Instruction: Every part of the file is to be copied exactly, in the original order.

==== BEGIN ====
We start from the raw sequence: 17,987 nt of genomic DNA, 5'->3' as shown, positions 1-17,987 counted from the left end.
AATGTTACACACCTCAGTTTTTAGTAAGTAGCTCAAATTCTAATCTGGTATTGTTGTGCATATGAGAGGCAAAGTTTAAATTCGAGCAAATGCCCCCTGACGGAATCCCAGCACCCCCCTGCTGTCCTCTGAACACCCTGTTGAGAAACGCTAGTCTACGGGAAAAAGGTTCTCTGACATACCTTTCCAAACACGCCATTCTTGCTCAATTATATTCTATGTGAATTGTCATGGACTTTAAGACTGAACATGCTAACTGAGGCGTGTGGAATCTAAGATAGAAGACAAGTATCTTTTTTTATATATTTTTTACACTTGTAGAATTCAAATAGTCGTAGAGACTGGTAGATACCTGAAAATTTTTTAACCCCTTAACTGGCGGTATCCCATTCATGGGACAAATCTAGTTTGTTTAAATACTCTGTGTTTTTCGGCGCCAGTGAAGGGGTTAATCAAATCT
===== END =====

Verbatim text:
We start from the raw sequence: 17,987 nt of genomic DNA, 5'->3' as shown, positions 1-17,987 counted from the left end.
AATGTTACACACCTCAGTTTTTAGTAAGTAGCTCAAATTCTAATCTGGTATTGTTGTGCATATGAGAGGCAAAGTTTAAATTCGAGCAAATGCCCCCTGACGGAATCCCAGCACCCCCCTGCTGTCCTCTGAACACCCTGTTGAGAAACGCTAGTCTACGGGAAAAAGGTTCTCTGACATACCTTTCCAAACACGCCATTCTTGCTCAATTATATTCTATGTGAATTGTCATGGACTTTAAGACTGAACATGCTAACTGAGGCGTGTGGAATCTAAGATAGAAGACAAGTATCTTTTTTTATATATTTTTTACACTTGTAGAATTCAAATAGTCGTAGAGACTGGTAGATACCTGAAAATTTTTTAACCCCTTAACTGGCGGTATCCCATTCATGGGACAAATCTAGTTTGTTTAAATACTCTGTGTTTTTCGGCGCCAGTGAAGGGGTTAATCAAATCT